On a weekly basis, Santa Cruz leaders stated that they would only be part of the process if a referendum stating their right to autonomy would be included at the assembly.
One unnamed commentator said that “blood will run” if these requirements were not met, and still another said that the government should never forget where violent opposition has appeared in the past: meaning the Santa Cruz area.
Appearing almost as frequently were criticisms from mainstream socialist, labor and opposition groups who objected to the participation of “oligarchs” such as the Santa Cruz leadership.
By the first week of March, the Constituent Assembly and Referendum on Autonomy were voted into law by the Bolivian Congress. Morales stated, “The Assembly must draft a new constitution that gives the majority indigenous population a greater role in the political and economic life of the country, reaffirms the state’s property regarding natural resources and puts an end to the neo-liberalism in the current economy.”
Critics of the accord objected to the presence of the “neo-liberal political class” in the assembly.
Many stories in the Bolivian press dealt with foreign policy, especially involving the United States. From the beginning of his term, Morales promoted his “cocaine zero but not coca zero” policy, which supported efforts to prosecute cocaine dealers and traffickers, while at the same time protecting the ancient indigenous practice of using coca leaves for medications and sacred ceremonies.
Morales was, in fact, re-elected as president of the Bolivian Coca Growers Association in February, right around the same time that U.S. Ambassador David Greenlee was trying to advocate against coca growing but supporting other elements of the Bolivian drug policy.
This disagreement has not been resolved. In the ensuing two months, U.S./Bolivia relations took a mostly downward turn, according to press accounts.
First, on Feb. 18, the United States denied a travel visa to professor Waskar Ari, a distinguished Aymara historian and scholar who had been contracted to teach at the University of Nebraska.
The American Historians Association filed protests with the State Department, which responded by saying Ari was denied a visa due to being in the category of “conspicuous review.”
On the 23rd, Sen. Leonilda Zurita was denied a visa for having “supposed links with terrorists.” Details on the supposed links were not published, although Morales and his vice president, Alvaro Garcia Linera, were clearly upset.
By early March, things went from bad to worse between the United States and Bolivia. U.S. military officials announced that they were calling for the return of military equipment from Bolivia as a result of the United States’ displeasure with the appointment of a certain Bolivian general to the Anti-Drug Brigades.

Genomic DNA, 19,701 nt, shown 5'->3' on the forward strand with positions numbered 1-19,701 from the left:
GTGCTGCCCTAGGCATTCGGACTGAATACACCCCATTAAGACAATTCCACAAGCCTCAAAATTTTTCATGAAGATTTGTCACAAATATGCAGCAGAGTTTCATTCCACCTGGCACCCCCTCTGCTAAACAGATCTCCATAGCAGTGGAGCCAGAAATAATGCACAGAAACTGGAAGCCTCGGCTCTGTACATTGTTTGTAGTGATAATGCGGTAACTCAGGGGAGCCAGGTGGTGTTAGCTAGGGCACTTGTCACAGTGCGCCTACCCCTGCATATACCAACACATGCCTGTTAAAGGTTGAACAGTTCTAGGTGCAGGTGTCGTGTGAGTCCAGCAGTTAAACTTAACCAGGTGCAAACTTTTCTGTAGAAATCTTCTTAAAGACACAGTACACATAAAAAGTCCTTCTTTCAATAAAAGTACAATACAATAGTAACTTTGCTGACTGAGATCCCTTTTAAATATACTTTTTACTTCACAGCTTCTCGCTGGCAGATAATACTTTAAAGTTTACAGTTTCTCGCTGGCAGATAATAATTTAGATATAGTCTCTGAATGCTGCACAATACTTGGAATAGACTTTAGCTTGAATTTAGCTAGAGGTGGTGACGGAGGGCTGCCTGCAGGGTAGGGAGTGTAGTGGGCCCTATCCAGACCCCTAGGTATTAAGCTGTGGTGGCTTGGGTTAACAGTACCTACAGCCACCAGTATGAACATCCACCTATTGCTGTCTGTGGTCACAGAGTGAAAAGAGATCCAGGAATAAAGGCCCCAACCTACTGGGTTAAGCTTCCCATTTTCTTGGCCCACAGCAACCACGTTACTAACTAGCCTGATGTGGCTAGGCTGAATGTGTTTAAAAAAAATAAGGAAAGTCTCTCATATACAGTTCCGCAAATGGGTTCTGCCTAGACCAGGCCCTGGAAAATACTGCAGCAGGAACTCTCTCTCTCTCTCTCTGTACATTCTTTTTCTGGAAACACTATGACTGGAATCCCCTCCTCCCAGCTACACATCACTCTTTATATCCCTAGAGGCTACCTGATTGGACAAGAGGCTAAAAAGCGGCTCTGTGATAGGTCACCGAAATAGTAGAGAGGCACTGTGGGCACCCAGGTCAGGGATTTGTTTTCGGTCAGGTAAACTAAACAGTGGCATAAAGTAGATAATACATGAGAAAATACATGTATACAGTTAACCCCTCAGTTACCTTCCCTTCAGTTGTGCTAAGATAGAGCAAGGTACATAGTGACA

Along with the removal of the weaponry came news that the United States would also be cutting anti-drug funding, from approximately $1.7 million to $70,000.
Morales was furious, stating that “no Bolivian commander will be changed on orders from the armed forces of the United States.”
As both Linera and Greenlee tried to smooth out the differences between their nations, Bolivia entered into trade agreements with Brazil, Argentina, Uruguay, Peru, Mexico and others. Most of the accords involved foreign purchases of Bolivian oil and natural gas.
During this time, Morales announced the “Nationalization of Hydrocarbons,” which did not mean the expropriation of the energy facilities, nor the expulsion of the multinational owners and investors, but rather a 32 percent tax on their profits as well as an 18 percent fees for “royalties.”
On March 6, the government announced it would be taking majority control, or 51 percent of stock holdings, of several utilities and transportation industries, many of which had been privatized in the 1990s.
Less than a week later, Morales was given a rousing welcome at the inauguration of Bachelet as president of Chile.
After the same event, Morales met with U.S. Secretary of State Condoleezza Rice, handing her a Bolivian charango – a small stringed instrument – that was festooned with lacquered coca leaves.
Rice grinned for the cameras while strumming the gift. She reiterated the United States’ position on coca growing, while saying that the United States respected Bolivian sovereignty.
Morales responded later, “We are disposed to strengthen our relations with the United States government. I can speak with Bush, as I also can speak with my friend Fidel [Castro, president of Cuba]. We hope that the self-determination of peoples will be respected by the United States government.”
Rick Kearns, a writer on Latin American Native issues, teaches at Harrisburg Area Community College in Pennsylvania.